The Value of a Confidentiality Agreement

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One of the most important developments in the world economy has been the increased importance of ideas and innovation. It is no exaggeration to say that they comprise the predominant source of economic value in the world today. The challenge with ideas and innovations is that they are intangible — and as such, they are hard to protect and even harder to value

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IP Monetization: 4 Categories for Consideration

Because IP monetization covers a wide range of business and legal activities, it is important to provide some examples.

Broadly, there are four categories of IP monetization:

1. The most straightforward is to get others — through negotiation or litigation — to pay (the IP owner) money for the right to practice or use your IP in exchange for cold, hard cash.

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Outsourced Manufacturing and Trade Secrets: Final Considerations

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Transition Services

After termination or expiration, the company should require the manufacturer to provide extensive transition services to the company. In addition to customary provisions, the agreement could provide for the transfer to the company of key equipment; materials; or facilities. The agreement can further require the manufacturer to offer severance to crucial employees and encourage them to accept future employment with the company directly.

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Standard Essential Patent Licensing Management

I am very pleased that Practical Law has published a piece I co-authored with Doug Clark and Eric Stasik that discusses anti-trust issues associated with Standard Essential Patents (SEPs) and considerations for counsel managing SEP licensing programs.  The purpose of the article was to provide a high-level overview of the entire life-cycle of SEP management from creation to licensing/litigation.

SEP Licensing - Dec19Jan20 PracticeNote

Outsourced Manufacturing and Trade Secrets: Security Procedures for Access, Storage, and Transmission (Part 12)

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Licensing of Trade Secrets and IP

The licensing of the company’s trade secrets and other IP should be consistent with the company’s identification of its trade secrets and other IP and appropriately limited in scope. Among other considerations, the license should be:

  • Narrowly tailored to cover only the manufacturer’s required use of the licensed information and IP. 
  • Revocable and subject to immediate termination when appropriate.
  • Sublicensable and assignable only to the extent necessary under the arrangement.

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My Compete PatSnap Academy Course on SEPs and Emerging Technologies is Now Available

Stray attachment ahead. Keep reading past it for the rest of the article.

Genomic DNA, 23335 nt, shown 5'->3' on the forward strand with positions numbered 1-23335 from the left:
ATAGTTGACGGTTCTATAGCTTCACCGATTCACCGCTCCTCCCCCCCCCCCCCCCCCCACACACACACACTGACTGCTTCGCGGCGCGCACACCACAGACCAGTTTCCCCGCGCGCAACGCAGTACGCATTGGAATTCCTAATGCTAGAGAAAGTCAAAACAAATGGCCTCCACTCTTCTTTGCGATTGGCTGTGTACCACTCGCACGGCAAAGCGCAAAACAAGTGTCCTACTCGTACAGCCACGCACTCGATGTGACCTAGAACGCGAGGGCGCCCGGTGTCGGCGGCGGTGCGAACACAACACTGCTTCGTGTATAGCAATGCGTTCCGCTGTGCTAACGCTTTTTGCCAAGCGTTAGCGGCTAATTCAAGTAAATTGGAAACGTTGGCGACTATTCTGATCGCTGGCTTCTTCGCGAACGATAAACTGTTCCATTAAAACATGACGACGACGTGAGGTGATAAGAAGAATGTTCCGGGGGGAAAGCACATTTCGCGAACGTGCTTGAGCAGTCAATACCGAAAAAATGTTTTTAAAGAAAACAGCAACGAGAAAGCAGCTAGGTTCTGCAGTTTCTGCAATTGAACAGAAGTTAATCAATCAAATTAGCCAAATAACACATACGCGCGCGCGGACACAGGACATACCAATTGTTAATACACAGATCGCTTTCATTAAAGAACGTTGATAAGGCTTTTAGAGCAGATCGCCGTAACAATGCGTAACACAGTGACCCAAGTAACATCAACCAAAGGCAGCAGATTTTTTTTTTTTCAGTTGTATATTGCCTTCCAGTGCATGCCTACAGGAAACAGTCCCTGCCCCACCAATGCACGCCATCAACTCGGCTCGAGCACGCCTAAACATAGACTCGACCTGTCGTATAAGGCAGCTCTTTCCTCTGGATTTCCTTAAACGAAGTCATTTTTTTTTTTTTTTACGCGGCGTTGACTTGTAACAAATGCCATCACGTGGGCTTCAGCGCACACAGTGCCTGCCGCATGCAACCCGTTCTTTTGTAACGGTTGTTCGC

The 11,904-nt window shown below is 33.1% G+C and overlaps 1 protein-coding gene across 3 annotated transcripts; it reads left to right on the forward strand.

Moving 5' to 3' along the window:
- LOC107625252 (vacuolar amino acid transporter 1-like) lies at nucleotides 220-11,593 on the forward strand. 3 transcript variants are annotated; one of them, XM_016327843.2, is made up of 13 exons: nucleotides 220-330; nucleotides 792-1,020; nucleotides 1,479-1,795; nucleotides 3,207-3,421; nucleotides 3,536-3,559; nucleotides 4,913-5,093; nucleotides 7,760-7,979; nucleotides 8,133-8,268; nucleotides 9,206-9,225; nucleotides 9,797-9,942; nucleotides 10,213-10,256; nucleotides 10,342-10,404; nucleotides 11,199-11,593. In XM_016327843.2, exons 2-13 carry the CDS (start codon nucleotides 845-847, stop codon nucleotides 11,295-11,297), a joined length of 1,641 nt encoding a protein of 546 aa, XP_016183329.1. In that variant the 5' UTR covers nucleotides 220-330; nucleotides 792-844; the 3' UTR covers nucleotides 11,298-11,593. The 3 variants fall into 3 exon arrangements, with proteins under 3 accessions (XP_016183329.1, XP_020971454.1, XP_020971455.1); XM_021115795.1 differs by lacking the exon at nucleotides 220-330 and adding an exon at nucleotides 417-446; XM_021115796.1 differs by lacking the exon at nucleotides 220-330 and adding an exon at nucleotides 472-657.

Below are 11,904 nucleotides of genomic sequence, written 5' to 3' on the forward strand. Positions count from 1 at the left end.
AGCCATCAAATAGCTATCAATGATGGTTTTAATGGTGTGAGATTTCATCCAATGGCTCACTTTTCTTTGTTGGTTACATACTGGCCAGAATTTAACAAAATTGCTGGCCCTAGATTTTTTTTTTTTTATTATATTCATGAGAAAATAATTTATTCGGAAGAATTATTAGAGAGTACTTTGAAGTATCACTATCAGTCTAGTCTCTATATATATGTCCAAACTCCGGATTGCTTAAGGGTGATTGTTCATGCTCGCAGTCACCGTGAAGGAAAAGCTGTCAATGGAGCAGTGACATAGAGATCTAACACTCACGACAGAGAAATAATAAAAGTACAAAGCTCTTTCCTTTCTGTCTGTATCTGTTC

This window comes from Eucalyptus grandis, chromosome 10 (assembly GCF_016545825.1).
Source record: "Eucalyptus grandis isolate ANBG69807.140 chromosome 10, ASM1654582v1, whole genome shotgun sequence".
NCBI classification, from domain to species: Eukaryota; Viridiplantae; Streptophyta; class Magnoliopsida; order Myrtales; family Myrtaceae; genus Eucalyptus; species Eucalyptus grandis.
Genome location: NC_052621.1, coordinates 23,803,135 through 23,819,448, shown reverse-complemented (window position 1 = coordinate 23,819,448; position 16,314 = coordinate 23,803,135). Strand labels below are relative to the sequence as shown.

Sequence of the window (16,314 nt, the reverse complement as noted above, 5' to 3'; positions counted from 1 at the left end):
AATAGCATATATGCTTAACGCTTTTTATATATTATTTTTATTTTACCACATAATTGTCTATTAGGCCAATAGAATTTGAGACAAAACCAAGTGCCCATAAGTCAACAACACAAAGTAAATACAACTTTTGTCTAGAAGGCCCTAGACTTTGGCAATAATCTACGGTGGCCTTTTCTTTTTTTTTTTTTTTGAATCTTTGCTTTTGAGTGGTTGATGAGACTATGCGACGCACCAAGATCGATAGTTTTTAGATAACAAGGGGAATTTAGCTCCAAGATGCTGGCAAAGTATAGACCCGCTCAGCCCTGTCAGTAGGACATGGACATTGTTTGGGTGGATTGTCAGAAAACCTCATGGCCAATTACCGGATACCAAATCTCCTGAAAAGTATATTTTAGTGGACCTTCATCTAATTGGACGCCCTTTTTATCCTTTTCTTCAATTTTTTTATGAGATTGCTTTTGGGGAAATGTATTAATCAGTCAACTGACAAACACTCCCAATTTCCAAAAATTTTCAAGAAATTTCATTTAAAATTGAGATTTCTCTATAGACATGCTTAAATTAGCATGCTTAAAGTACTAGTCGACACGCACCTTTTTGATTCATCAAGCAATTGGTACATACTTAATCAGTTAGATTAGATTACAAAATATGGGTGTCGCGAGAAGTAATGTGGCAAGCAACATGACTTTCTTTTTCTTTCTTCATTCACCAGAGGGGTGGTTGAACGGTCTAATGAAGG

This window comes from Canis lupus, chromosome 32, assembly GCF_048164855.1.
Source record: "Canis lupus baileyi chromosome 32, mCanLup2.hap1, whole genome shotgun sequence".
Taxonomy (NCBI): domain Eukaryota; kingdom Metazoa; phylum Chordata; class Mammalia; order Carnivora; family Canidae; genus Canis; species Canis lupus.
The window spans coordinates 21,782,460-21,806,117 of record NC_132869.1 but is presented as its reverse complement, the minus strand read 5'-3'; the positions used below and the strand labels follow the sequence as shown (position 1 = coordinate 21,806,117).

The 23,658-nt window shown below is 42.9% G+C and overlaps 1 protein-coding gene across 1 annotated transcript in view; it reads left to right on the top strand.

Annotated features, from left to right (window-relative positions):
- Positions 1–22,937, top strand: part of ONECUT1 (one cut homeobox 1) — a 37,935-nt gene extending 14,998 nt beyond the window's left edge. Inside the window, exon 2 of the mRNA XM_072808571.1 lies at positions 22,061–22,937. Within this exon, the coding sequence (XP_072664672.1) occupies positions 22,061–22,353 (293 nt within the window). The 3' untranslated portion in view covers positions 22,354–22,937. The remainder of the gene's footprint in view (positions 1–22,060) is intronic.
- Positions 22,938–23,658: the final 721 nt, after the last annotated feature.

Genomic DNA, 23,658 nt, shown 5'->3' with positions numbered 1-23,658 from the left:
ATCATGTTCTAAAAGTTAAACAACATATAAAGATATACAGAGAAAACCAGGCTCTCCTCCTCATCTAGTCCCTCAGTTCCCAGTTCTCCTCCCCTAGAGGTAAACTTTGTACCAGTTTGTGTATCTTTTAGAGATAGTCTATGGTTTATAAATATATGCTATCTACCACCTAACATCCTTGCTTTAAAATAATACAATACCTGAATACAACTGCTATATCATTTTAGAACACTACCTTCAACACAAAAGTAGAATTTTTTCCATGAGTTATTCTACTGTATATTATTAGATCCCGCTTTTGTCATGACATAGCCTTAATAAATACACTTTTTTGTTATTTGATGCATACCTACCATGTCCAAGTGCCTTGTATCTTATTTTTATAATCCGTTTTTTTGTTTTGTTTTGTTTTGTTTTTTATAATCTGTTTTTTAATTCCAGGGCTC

It consists of 5 short videos (between 4-9 minutes each).  I hope viewers find it useful and informative.

Anti-Patent Leadership Taking IEEE-SA on The Road to Knowhere? Part I


As I noted previously, over the past five years or so, the IEEE has been captured by the implementer lobby and its advocates. But where did this trend originate from? It probably has its roots in its leadership.  In 2012, IEEE announced the appointment of Konstantinos Karachalios as its Managing Director.

The announcement boasted Karachalios’ 25 years of experience with the European Patent Office (EPO). However, what it failed to mention, was his long track record of expressing anti-patent positions, which likely held up his promotion and expedited his departure from the EPO.

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Outsourced Manufacturing and Trade Secrets: Obligations Concerning Manufacturer’s Employees and Contractors (Part 11)

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Employee Termination

While not always possible given local labor laws, to the extent possible, the company should require the manufacturer to adopt protocols to govern a termination of the manufacturer’s employees in a manner that minimizes the risk of the employees taking confidential information with them when they leave the manufacturer. These may include:

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Employees or Independent Contractor Generated IP (Part 2)

In part 1, I reviewed patents and copyrights. In this post, I will discuss trade secrets, IP rights, and other protection measures. 

Trade Secrets

No federal or state statute expressly addresses initial ownership of a trade secret as between a company and the employee or independent contractor who develops the trade secret. All US states, but New York, have enacted a version of the Uniform Trade Secrets Act (UTSA), which includes a trade secret definition substantially consistent with the definition under the federal trade secret protection statute, the Defend Trade Secrets Act of 2016. Under both federal and state law, trade secret protection is only available for business, financial, or technical information if: Read more

Outsourced Manufacturing and Trade Secrets: The Manufacturer Relationship (Part 10)

The outsourced manufacturing agreement should require procedures that limit access to the company’s confidential information to specific, identified manufacturer personnel and solely to the extent they need to know the information for performing the services.

If possible, the company should require the manufacturer to amend its employment contracts with individuals having access to the company’s confidential information to provide for confidentiality and non-compete obligations concerning this information. The outsourced manufacturing agreement should make the manufacturer directly liable to the company for any breach of these obligations. Read more